Friday, October 2, 2009

An Early Introduction to the Performing Arts

Our new Interact with Art Gallery, The Play's the Thing, has been open for almost a month! Visitors explore the dramatic arts and stretch their imaginations through the use of props, set designs, puppets, costumes and storybooks. For younger children, this exhibit spurs ideas for pretend play. For older children, who are ready for or excited to try a performance, the gallery provides a venue for their imagination.

Even with no background or experience in theater arts, the National Endowments for the Arts advocates that parents and caregivers capitalize on children's natural tendency to pretend. The new exhibit is just the place to do that! Using authentic props and hand-made costumes, you and your child can explore play themes based on home, woods, animals and the ocean. The backdrop, puppets and some of the props and costumes will change during the year based on one of the four themes. Our observations in the Museum show that children will intuitively use these props and costumes for pretend play. The stage, set designs and familiar Cat's Tower and You Drive exhibits give children opportunities to expand their pretend play into performance.

Stop by the gallery on Mondays from 9:30 - 10 am and you can meet Kristi V.K. Bramlett , a teacher from the School of Performing Arts and adjunct professor from Columbia College. Through the use of pretend play, storybooks, puppets and even a song or two, Kristi invites children to participate in all aspects of theater. Through her "Storybook Studio," children practice skills needed for self-expression, language, memorization and socialization.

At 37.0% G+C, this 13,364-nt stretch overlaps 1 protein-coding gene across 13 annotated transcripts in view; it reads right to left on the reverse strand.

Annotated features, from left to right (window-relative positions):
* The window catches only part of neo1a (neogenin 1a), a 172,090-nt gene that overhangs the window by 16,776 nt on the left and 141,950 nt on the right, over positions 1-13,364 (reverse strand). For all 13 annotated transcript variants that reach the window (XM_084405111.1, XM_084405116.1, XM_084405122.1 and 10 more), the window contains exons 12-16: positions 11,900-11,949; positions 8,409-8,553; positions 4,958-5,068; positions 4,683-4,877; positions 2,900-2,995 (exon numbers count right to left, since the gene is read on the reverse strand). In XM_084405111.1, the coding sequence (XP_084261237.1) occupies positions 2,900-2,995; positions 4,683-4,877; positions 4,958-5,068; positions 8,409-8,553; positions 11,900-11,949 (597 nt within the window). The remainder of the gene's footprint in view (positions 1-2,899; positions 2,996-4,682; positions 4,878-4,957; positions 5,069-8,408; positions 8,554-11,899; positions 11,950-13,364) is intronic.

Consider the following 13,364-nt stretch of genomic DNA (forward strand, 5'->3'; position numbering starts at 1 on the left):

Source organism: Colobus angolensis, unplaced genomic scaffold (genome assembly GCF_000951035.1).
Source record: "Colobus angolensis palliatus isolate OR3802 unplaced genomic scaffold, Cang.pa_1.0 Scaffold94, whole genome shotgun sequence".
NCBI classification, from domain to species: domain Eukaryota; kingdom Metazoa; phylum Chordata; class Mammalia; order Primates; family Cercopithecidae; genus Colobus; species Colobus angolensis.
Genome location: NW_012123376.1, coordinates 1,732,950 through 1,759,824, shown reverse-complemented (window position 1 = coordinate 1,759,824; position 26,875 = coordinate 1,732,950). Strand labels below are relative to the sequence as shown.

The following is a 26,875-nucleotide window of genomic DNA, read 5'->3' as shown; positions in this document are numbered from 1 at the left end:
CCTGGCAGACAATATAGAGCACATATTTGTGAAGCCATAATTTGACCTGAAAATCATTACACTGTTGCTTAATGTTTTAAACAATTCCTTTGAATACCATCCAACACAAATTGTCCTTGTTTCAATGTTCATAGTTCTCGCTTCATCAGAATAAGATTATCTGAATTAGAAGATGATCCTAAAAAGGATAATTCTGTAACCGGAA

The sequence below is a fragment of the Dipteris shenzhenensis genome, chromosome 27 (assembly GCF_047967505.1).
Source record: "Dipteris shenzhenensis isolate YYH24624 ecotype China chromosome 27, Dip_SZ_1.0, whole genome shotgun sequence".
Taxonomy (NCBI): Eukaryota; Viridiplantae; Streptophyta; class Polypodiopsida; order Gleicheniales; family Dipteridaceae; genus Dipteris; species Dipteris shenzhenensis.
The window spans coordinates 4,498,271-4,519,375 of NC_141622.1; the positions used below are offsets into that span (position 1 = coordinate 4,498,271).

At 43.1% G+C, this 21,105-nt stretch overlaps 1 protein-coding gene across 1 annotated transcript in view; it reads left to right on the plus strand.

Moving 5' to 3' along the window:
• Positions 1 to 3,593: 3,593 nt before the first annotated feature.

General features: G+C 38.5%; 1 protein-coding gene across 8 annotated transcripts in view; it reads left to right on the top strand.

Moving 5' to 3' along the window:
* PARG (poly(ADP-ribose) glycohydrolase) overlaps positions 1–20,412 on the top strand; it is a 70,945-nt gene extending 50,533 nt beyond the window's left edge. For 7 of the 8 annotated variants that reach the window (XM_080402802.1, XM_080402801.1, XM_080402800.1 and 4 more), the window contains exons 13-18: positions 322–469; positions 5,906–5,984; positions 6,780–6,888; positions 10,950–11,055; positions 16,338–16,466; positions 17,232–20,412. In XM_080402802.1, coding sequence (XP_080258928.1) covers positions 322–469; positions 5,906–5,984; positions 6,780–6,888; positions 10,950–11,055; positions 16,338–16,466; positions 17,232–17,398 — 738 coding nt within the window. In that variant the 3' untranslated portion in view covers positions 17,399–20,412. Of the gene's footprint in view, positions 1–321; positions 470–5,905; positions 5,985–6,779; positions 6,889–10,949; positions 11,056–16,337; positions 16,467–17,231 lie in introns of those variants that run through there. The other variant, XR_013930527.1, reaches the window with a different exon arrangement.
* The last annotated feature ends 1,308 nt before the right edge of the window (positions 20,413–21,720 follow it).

Recently, Kristi read the book, I Feel Silly by Jamie Lee Curtis as a way to explore what emotions look like and validate all feelings as important. Throughout the story children were asked to show what their face might look like for varying emotions. At the end of the story they were invited to illustrate a facial expression.

Next, at a child's request, they moved to the You Drive, where they pretended to be very happy about driving to the zoo, which led to the reading of another story, Put me in the Zoo by Robert Lopshire.

Playing together = Learning together! Stop by the Play's the Thing and see where your and your child's imaginations will take you!

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